April 20, 2024

New technology helps hogs stay cool

Technology leads to improved animal health

Robert M. Stwalley III, clinical associate professor in the Department of Agricultural and Biological Engineering at Purdue University, shows a cooling pad designed to keep hogs cool. IHT Group of Winnipeg, Manitoba, has signed an exclusive license and will manufacture and sell the pads in North America beginning in spring 2024.

WEST LAFAYETTE, Ind. — A patented cooling pad technology for hogs will be available next spring.

The pads are 2-by-4-foot aluminum tread plates on top of copper pipes that circulate water. Sensors in the pads determine if the hog is too hot and circulate new water to keep the pad cool.

The benefits of keeping sows cooler in the summer include improved feed intake, milk output and piglet wean weight.

The technology was designed by Allan Schinckel, a professor in Purdue’s Department of Animal Sciences, and Robert M. Stwalley III, associate clinical professor in Purdue’s Department of Agricultural and Biological Engineering.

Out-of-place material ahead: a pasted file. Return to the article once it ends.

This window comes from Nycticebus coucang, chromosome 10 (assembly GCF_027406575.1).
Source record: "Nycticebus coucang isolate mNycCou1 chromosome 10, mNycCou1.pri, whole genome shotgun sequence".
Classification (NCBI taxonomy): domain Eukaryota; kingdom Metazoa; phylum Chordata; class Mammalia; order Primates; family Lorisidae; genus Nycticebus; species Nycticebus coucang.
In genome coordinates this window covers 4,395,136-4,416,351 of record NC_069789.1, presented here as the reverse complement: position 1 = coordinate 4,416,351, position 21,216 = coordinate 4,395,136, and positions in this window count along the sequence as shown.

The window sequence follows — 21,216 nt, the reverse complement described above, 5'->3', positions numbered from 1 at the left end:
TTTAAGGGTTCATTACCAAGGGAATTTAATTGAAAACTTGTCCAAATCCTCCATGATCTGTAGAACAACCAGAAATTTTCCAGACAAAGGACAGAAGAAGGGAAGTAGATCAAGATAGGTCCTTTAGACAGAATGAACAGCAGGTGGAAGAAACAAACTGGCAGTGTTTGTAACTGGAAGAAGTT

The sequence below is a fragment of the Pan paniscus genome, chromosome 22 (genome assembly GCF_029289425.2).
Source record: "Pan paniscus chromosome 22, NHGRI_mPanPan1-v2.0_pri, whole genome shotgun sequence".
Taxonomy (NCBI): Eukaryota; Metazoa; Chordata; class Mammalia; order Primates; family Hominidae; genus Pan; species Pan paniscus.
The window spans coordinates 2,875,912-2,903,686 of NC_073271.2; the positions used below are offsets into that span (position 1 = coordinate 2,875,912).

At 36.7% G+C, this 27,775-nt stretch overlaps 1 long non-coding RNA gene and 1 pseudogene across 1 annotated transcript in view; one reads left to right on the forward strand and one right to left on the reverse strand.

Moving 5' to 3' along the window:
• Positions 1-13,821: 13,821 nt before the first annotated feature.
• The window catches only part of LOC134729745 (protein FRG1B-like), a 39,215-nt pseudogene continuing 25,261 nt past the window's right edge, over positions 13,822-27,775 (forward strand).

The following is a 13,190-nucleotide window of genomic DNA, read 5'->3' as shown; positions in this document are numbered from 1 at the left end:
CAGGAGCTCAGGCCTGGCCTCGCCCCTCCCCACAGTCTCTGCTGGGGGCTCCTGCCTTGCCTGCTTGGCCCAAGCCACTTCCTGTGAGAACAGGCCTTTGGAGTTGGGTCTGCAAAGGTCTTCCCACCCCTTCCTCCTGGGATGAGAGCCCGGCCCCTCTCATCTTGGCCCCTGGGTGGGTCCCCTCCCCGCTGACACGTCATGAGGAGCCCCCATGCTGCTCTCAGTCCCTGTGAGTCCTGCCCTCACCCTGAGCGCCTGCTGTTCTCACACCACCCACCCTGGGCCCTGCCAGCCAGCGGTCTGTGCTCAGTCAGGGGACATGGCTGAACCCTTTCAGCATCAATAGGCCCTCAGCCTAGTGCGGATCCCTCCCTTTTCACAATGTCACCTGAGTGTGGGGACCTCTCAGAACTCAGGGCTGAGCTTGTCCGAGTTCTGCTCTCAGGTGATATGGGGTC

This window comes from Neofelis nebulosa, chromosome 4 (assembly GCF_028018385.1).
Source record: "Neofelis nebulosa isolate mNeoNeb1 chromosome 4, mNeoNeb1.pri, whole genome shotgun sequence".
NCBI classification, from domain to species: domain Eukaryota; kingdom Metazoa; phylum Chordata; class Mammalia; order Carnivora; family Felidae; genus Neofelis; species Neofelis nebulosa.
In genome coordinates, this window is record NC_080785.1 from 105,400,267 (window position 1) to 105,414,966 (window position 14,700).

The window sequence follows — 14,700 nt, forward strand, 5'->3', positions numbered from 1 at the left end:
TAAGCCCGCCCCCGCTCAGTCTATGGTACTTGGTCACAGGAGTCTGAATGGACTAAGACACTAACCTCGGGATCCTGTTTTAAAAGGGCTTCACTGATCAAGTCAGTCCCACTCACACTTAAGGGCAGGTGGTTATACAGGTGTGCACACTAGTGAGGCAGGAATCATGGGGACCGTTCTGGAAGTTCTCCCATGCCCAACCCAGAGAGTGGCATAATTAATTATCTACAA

IHT Group, a division of Decisive Dividend Corporation, will manufacture and sell the product.

“Under heat-stress conditions, lactating sows reduce their feed intake and milk output to attempt to reduce their metabolic heat production,” said Francisco Cabezon, research president at Pipestone Research.

“In consequence, their piglet growth and subsequent reproductive performance is negatively affected.

“In boars, some negative impacts of heat stress are decreased sperm motility and concentration and an increase in sperm abnormalities.”

Schinckel said the initial research showed the cooling pads make sows more comfortable.

“We saw a decrease in their overall respiration rates, slightly lower internal temperatures and lower daily maximum temperatures,” Schinckel said.

“The sows also produced more heat, which corresponded to an increase in their feed intake and milk production. This improves animal welfare and well-being.

“Piglets who were on the cooling pads had a 26% increase in weaning weight and 7.2% increase in feed intake.”

Erica Quinlan

Erica Quinlan

Field Editor